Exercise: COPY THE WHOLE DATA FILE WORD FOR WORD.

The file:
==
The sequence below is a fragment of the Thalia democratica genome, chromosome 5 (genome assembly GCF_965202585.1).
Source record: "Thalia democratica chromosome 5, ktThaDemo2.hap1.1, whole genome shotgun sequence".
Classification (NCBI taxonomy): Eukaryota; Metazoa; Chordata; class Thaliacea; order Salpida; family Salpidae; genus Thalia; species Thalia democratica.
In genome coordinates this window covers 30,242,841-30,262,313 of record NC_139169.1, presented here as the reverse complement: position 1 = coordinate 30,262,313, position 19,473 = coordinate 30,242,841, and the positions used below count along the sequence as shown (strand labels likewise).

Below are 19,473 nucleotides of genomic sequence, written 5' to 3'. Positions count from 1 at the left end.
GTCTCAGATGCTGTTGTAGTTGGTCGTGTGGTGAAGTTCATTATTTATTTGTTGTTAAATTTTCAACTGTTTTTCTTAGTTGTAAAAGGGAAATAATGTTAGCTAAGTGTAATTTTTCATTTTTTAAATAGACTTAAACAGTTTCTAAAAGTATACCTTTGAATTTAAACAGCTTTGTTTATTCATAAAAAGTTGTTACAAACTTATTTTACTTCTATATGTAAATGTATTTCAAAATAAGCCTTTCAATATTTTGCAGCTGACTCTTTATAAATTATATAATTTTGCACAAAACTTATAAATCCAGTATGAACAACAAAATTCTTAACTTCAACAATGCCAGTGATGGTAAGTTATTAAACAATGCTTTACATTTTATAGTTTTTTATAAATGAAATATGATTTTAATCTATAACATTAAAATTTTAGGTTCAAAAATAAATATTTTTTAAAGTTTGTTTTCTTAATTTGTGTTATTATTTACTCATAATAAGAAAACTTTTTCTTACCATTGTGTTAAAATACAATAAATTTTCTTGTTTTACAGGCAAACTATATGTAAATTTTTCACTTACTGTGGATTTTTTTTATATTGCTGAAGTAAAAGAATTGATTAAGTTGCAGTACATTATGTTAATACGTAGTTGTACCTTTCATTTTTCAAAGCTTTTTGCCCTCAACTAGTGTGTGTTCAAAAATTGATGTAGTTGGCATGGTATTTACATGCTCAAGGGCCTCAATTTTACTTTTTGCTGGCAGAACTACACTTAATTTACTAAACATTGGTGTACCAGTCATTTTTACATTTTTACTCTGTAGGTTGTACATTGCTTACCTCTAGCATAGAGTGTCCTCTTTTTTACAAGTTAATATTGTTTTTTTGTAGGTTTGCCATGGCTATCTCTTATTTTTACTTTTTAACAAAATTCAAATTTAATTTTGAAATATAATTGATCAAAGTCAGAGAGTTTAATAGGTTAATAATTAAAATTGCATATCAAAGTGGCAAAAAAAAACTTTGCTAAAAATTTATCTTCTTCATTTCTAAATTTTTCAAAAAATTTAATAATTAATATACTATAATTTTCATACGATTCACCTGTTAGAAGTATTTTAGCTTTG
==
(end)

The sequence below is a fragment of the Thalia democratica genome, chromosome 5 (genome assembly GCF_965202585.1).
Source record: "Thalia democratica chromosome 5, ktThaDemo2.hap1.1, whole genome shotgun sequence".
Classification (NCBI taxonomy): Eukaryota; Metazoa; Chordata; class Thaliacea; order Salpida; family Salpidae; genus Thalia; species Thalia democratica.
In genome coordinates this window covers 30,242,841-30,262,313 of record NC_139169.1, presented here as the reverse complement: position 1 = coordinate 30,262,313, position 19,473 = coordinate 30,242,841, and the positions used below count along the sequence as shown (strand labels likewise).

Below are 19,473 nucleotides of genomic sequence, written 5' to 3'. Positions count from 1 at the left end.
GTCTCAGATGCTGTTGTAGTTGGTCGTGTGGTGAAGTTCATTATTTATTTGTTGTTAAATTTTCAACTGTTTTTCTTAGTTGTAAAAGGGAAATAATGTTAGCTAAGTGTAATTTTTCATTTTTTAAATAGACTTAAACAGTTTCTAAAAGTATACCTTTGAATTTAAACAGCTTTGTTTATTCATAAAAAGTTGTTACAAACTTATTTTACTTCTATATGTAAATGTATTTCAAAATAAGCCTTTCAATATTTTGCAGCTGACTCTTTATAAATTATATAATTTTGCACAAAACTTATAAATCCAGTATGAACAACAAAATTCTTAACTTCAACAATGCCAGTGATGGTAAGTTATTAAACAATGCTTTACATTTTATAGTTTTTTATAAATGAAATATGATTTTAATCTATAACATTAAAATTTTAGGTTCAAAAATAAATATTTTTTAAAGTTTGTTTTCTTAATTTGTGTTATTATTTACTCATAATAAGAAAACTTTTTCTTACCATTGTGTTAAAATACAATAAATTTTCTTGTTTTACAGGCAAACTATATGTAAATTTTTCACTTACTGTGGATTTTTTTTATATTGCTGAAGTAAAAGAATTGATTAAGTTGCAGTACATTATGTTAATACGTAGTTGTACCTTTCATTTTTCAAAGCTTTTTGCCCTCAACTAGTGTGTGTTCAAAAATTGATGTAGTTGGCATGGTATTTACATGCTCAAGGGCCTCAATTTTACTTTTTGCTGGCAGAACTACACTTAATTTACTAAACATTGGTGTACCAGTCATTTTTACATTTTTACTCTGTAGGTTGTACATTGCTTACCTCTAGCATAGAGTGTCCTCTTTTTTACAAGTTAATATTGTTTTTTTGTAGGTTTGCCATGGCTATCTCTTATTTTTACTTTTTAACAAAATTCAAATTTAATTTTGAAATATAATTGATCAAAGTCAGAGAGTTTAATAGGTTAATAATTAAAATTGCATATCAAAGTGGCAAAAAAAAACTTTGCTAAAAATTTATCTTCTTCATTTCTAAATTTTTCAAAAAATTTAATAATTAATATACTATAATTTTCATACGATTCACCTGTTAGAAGTATTTTAGCTTTG